A Critical Look at Goldrath’s Drum-Buffer-Rope Method

Drum Buffer RopeEliyahu Goldratt developed different methods on how to manage production systems. These methods are nowadays known as the Theory of Constraints, or TOC for short. One key method described is called Drum-Buffer-Rope, or DBM for short. Similar to Kanban or CONWIP, it aims to constrain the work in progress (WIP) in the system. There is much discussion on which method is better than the other, although the result often depends heavily on with which method the respective author earns its living.  In this post I will present how Drum-Buffer-Rope works, and discuss its advantages and shortcomings.

Details about Drum Buffer Rope

Where the method came from

Drum-Buffer-Rope originated with the famous book by Goldratt “The Goal“, although it got its name only later in “The Race“.  In “The Goal” Goldratt combines management science and romance novel. As a romance novel, the story is mediocre. As a science book, it is a nice collection of general wisdoms and good suggestions. In combination it was a bestseller, since it is one of the few management science books that almost everybody can understand. (However, in my opinion a much better production-management – novel – cross-over is The Gold Mine: A Novel of Lean Turnaround by Freddy and Michael Balle)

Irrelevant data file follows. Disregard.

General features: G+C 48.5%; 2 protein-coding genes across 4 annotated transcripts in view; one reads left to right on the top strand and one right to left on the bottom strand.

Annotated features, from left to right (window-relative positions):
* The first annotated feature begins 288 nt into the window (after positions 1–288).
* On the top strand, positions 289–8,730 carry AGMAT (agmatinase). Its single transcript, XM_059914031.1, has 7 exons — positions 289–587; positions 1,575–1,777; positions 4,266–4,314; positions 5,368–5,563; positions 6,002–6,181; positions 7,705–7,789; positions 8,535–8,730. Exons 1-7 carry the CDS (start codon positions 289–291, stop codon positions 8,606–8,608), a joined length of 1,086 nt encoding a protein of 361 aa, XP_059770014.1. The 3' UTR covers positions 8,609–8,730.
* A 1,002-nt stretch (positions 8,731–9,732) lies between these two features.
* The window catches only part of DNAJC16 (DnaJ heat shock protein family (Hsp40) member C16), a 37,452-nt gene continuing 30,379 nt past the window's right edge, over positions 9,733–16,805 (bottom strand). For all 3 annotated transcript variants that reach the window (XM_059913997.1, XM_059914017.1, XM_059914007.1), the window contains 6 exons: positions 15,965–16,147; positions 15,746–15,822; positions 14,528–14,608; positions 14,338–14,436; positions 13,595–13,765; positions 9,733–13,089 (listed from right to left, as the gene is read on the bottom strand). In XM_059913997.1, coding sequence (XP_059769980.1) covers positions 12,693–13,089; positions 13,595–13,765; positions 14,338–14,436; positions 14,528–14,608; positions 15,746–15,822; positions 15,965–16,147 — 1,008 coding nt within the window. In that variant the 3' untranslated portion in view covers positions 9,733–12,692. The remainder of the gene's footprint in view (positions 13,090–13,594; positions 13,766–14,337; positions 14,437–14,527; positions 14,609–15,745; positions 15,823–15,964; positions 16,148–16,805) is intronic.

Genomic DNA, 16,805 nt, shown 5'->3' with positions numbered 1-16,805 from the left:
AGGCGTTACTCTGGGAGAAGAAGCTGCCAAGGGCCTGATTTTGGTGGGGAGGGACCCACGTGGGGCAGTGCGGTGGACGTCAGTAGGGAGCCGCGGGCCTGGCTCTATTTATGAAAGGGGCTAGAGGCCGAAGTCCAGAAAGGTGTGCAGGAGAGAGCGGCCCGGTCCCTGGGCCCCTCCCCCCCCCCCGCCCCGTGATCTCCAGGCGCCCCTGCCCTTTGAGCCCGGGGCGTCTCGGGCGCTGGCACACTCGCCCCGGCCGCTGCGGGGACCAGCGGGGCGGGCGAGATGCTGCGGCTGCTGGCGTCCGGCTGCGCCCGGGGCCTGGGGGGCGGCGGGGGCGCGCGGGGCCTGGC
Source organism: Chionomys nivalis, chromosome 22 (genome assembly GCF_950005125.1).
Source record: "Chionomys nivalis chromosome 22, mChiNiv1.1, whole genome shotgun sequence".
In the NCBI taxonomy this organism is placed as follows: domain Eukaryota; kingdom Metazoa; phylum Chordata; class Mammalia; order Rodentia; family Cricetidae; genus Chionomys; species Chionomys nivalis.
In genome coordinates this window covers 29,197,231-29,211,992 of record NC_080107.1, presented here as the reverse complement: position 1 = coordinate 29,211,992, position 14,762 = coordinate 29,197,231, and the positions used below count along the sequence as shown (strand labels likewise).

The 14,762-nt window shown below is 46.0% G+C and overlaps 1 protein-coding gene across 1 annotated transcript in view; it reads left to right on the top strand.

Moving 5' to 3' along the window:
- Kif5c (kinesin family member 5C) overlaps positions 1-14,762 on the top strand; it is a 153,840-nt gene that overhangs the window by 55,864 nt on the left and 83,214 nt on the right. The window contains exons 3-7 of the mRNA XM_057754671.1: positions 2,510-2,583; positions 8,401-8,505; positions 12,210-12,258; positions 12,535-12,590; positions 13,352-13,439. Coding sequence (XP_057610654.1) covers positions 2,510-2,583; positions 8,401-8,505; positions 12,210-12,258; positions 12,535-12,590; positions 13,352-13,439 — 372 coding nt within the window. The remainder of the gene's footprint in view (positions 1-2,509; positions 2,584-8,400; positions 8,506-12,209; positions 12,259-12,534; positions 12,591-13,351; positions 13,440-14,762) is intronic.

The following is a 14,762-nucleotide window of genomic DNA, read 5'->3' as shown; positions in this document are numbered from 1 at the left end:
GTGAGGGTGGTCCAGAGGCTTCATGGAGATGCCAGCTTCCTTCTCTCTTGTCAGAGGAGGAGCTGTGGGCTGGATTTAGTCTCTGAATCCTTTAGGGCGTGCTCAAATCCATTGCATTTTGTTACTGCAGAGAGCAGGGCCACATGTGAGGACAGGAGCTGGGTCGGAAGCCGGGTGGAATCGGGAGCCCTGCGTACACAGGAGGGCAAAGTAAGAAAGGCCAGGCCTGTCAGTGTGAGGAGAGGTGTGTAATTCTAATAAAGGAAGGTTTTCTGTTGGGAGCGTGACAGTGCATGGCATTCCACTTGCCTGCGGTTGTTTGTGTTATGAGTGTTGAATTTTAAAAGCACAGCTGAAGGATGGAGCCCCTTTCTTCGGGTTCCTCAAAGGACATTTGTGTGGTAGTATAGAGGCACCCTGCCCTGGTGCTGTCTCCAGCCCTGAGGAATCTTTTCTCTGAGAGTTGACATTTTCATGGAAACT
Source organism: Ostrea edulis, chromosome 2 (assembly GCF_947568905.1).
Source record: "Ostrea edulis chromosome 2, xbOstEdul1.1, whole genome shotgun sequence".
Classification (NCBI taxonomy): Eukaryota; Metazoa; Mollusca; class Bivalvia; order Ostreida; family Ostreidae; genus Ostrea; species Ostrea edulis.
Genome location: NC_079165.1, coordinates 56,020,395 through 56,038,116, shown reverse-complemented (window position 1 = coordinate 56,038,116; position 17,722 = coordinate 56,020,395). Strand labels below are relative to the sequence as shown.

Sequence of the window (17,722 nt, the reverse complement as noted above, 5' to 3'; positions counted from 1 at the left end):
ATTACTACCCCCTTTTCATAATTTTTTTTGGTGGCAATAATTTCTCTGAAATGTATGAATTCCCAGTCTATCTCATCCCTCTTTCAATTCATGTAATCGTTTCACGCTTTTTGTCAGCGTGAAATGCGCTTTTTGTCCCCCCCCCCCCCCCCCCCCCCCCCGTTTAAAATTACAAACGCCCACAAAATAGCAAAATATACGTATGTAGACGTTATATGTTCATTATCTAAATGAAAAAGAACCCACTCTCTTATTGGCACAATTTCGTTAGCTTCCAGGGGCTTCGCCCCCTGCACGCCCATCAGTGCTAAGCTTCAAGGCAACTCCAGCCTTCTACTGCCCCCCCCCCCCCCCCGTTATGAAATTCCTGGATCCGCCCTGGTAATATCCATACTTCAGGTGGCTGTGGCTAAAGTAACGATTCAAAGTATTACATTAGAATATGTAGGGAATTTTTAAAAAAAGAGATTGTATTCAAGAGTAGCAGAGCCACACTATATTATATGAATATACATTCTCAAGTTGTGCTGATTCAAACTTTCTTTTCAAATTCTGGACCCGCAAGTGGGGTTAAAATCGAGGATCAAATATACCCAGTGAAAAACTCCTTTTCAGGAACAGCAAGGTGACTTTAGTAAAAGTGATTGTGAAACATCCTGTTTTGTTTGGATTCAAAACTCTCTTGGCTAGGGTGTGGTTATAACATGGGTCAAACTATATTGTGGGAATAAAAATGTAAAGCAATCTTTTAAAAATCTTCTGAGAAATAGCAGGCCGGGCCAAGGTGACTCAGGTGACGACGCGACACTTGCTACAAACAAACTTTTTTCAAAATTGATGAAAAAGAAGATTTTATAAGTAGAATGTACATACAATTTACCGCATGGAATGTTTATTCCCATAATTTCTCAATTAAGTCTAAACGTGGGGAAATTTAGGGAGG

The Boy Scout Example in The Goal

US boy scouts 1910
Herbie and his friends teaching production control.

A very illustrative example was how the protagonist of the book manages a boy scout outing, especially how to keep the group together while different boys walked at different speeds. The solution was to put the slowest boy scout Herbie at the front, and prohibiting all others from overtaking him. Additionally, he lightens Herbie’s backpack so that he can walk faster.

How Drum-Buffer-Rope Works

Taking these boy scouts as an analogy for a factory created the Drum-Buffer-Rope method. The drum is the bottleneck, defining the overall speed of the system. The system cannot go faster than the drum.Pretty much all sources on Drum-Buffer-Rope agree on that.

As for the buffer and the rope … well … that is where it gets a bit fuzzy.

Drum-Buffer-Rope for People

Many sources take the example of the boy scout literally. The drum is the slowest person. The rope extends to the first person in the line, which cannot walk faster than the drum. The buffer is the free space between the drum/bottleneck and the next person in front of him, allowing him to walk even if the next person is temporarily slowing down (for example to tie his shoe laces)